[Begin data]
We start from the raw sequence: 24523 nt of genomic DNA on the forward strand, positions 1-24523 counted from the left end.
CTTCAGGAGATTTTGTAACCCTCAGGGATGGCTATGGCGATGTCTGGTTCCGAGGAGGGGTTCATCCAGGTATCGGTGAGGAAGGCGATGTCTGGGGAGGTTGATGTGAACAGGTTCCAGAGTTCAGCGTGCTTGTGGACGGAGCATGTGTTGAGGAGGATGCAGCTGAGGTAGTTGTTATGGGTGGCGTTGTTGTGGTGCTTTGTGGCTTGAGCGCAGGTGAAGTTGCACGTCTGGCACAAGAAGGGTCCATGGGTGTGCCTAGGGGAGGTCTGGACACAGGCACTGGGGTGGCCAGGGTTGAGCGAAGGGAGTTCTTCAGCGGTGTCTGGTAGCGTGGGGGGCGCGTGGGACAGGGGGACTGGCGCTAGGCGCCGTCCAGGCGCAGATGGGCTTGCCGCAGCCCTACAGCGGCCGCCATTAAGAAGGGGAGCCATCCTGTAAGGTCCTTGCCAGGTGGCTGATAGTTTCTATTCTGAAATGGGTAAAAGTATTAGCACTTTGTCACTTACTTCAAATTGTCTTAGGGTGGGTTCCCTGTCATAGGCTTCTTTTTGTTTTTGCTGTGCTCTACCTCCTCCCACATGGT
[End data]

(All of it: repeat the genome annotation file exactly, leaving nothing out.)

We start from the raw sequence: 24523 nt of genomic DNA on the forward strand, positions 1-24523 counted from the left end.
CTTCAGGAGATTTTGTAACCCTCAGGGATGGCTATGGCGATGTCTGGTTCCGAGGAGGGGTTCATCCAGGTATCGGTGAGGAAGGCGATGTCTGGGGAGGTTGATGTGAACAGGTTCCAGAGTTCAGCGTGCTTGTGGACGGAGCATGTGTTGAGGAGGATGCAGCTGAGGTAGTTGTTATGGGTGGCGTTGTTGTGGTGCTTTGTGGCTTGAGCGCAGGTGAAGTTGCACGTCTGGCACAAGAAGGGTCCATGGGTGTGCCTAGGGGAGGTCTGGACACAGGCACTGGGGTGGCCAGGGTTGAGCGAAGGGAGTTCTTCAGCGGTGTCTGGTAGCGTGGGGGGCGCGTGGGACAGGGGGACTGGCGCTAGGCGCCGTCCAGGCGCAGATGGGCTTGCCGCAGCCCTACAGCGGCCGCCATTAAGAAGGGGAGCCATCCTGTAAGGTCCTTGCCAGGTGGCTGATAGTTTCTATTCTGAAATGGGTAAAAGTATTAGCACTTTGTCACTTACTTCAAATTGTCTTAGGGTGGGTTCCCTGTCATAGGCTTCTTTTTGTTTTTGCTGTGCTCTACCTCCTCCCACATGGT